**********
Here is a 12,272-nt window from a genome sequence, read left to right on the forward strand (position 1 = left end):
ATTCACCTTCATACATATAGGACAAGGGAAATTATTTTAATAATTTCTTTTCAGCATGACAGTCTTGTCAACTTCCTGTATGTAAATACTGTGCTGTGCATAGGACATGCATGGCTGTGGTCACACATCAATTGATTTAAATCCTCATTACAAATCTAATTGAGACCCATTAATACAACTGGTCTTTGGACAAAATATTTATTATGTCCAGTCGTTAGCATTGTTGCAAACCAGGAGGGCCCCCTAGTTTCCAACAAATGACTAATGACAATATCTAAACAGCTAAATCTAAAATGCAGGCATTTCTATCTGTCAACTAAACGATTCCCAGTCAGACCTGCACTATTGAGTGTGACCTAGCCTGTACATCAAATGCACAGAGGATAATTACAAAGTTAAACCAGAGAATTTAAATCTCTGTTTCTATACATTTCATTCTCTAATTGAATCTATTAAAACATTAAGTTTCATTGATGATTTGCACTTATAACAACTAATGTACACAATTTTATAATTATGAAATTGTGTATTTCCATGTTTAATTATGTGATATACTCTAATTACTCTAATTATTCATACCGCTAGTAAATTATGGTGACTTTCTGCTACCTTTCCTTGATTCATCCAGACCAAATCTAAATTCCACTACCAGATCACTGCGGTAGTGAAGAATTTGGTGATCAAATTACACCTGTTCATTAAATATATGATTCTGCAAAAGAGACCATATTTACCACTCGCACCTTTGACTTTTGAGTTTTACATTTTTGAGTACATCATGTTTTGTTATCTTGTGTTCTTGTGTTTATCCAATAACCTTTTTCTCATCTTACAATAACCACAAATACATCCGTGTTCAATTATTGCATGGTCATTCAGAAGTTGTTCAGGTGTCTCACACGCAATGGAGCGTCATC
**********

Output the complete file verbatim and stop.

Here is a 12,272-nt window from a genome sequence, read left to right on the forward strand (position 1 = left end):
ATTCACCTTCATACATATAGGACAAGGGAAATTATTTTAATAATTTCTTTTCAGCATGACAGTCTTGTCAACTTCCTGTATGTAAATACTGTGCTGTGCATAGGACATGCATGGCTGTGGTCACACATCAATTGATTTAAATCCTCATTACAAATCTAATTGAGACCCATTAATACAACTGGTCTTTGGACAAAATATTTATTATGTCCAGTCGTTAGCATTGTTGCAAACCAGGAGGGCCCCCTAGTTTCCAACAAATGACTAATGACAATATCTAAACAGCTAAATCTAAAATGCAGGCATTTCTATCTGTCAACTAAACGATTCCCAGTCAGACCTGCACTATTGAGTGTGACCTAGCCTGTACATCAAATGCACAGAGGATAATTACAAAGTTAAACCAGAGAATTTAAATCTCTGTTTCTATACATTTCATTCTCTAATTGAATCTATTAAAACATTAAGTTTCATTGATGATTTGCACTTATAACAACTAATGTACACAATTTTATAATTATGAAATTGTGTATTTCCATGTTTAATTATGTGATATACTCTAATTACTCTAATTATTCATACCGCTAGTAAATTATGGTGACTTTCTGCTACCTTTCCTTGATTCATCCAGACCAAATCTAAATTCCACTACCAGATCACTGCGGTAGTGAAGAATTTGGTGATCAAATTACACCTGTTCATTAAATATATGATTCTGCAAAAGAGACCATATTTACCACTCGCACCTTTGACTTTTGAGTTTTACATTTTTGAGTACATCATGTTTTGTTATCTTGTGTTCTTGTGTTTATCCAATAACCTTTTTCTCATCTTACAATAACCACAAATACATCCGTGTTCAATTATTGCATGGTCATTCAGAAGTTGTTCAGGTGTCTCACACGCAATGGAGCGTCATC